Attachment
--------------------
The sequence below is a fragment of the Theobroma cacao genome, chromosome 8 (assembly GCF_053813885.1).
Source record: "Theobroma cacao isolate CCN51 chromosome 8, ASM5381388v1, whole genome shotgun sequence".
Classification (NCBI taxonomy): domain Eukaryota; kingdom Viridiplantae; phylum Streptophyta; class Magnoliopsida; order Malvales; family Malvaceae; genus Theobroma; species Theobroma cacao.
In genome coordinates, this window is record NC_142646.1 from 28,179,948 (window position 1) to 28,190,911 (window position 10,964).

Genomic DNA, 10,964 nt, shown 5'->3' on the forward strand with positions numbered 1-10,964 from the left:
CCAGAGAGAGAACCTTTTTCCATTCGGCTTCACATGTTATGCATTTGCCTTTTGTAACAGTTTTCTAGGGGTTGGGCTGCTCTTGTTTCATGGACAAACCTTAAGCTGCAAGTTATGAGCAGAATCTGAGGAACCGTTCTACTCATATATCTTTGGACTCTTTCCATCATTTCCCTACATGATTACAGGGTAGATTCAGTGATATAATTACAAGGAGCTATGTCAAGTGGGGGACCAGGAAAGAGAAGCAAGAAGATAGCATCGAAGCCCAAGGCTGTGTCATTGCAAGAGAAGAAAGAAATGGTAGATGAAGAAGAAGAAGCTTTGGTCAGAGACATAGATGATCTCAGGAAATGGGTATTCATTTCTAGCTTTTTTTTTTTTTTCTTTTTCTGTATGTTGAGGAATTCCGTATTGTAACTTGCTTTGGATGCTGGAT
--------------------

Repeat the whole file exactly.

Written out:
The sequence below is a fragment of the Theobroma cacao genome, chromosome 8 (assembly GCF_053813885.1).
Source record: "Theobroma cacao isolate CCN51 chromosome 8, ASM5381388v1, whole genome shotgun sequence".
Classification (NCBI taxonomy): domain Eukaryota; kingdom Viridiplantae; phylum Streptophyta; class Magnoliopsida; order Malvales; family Malvaceae; genus Theobroma; species Theobroma cacao.
In genome coordinates, this window is record NC_142646.1 from 28,179,948 (window position 1) to 28,190,911 (window position 10,964).

Genomic DNA, 10,964 nt, shown 5'->3' on the forward strand with positions numbered 1-10,964 from the left:
CCAGAGAGAGAACCTTTTTCCATTCGGCTTCACATGTTATGCATTTGCCTTTTGTAACAGTTTTCTAGGGGTTGGGCTGCTCTTGTTTCATGGACAAACCTTAAGCTGCAAGTTATGAGCAGAATCTGAGGAACCGTTCTACTCATATATCTTTGGACTCTTTCCATCATTTCCCTACATGATTACAGGGTAGATTCAGTGATATAATTACAAGGAGCTATGTCAAGTGGGGGACCAGGAAAGAGAAGCAAGAAGATAGCATCGAAGCCCAAGGCTGTGTCATTGCAAGAGAAGAAAGAAATGGTAGATGAAGAAGAAGAAGCTTTGGTCAGAGACATAGATGATCTCAGGAAATGGGTATTCATTTCTAGCTTTTTTTTTTTTTTCTTTTTCTGTATGTTGAGGAATTCCGTATTGTAACTTGCTTTGGATGCTGGAT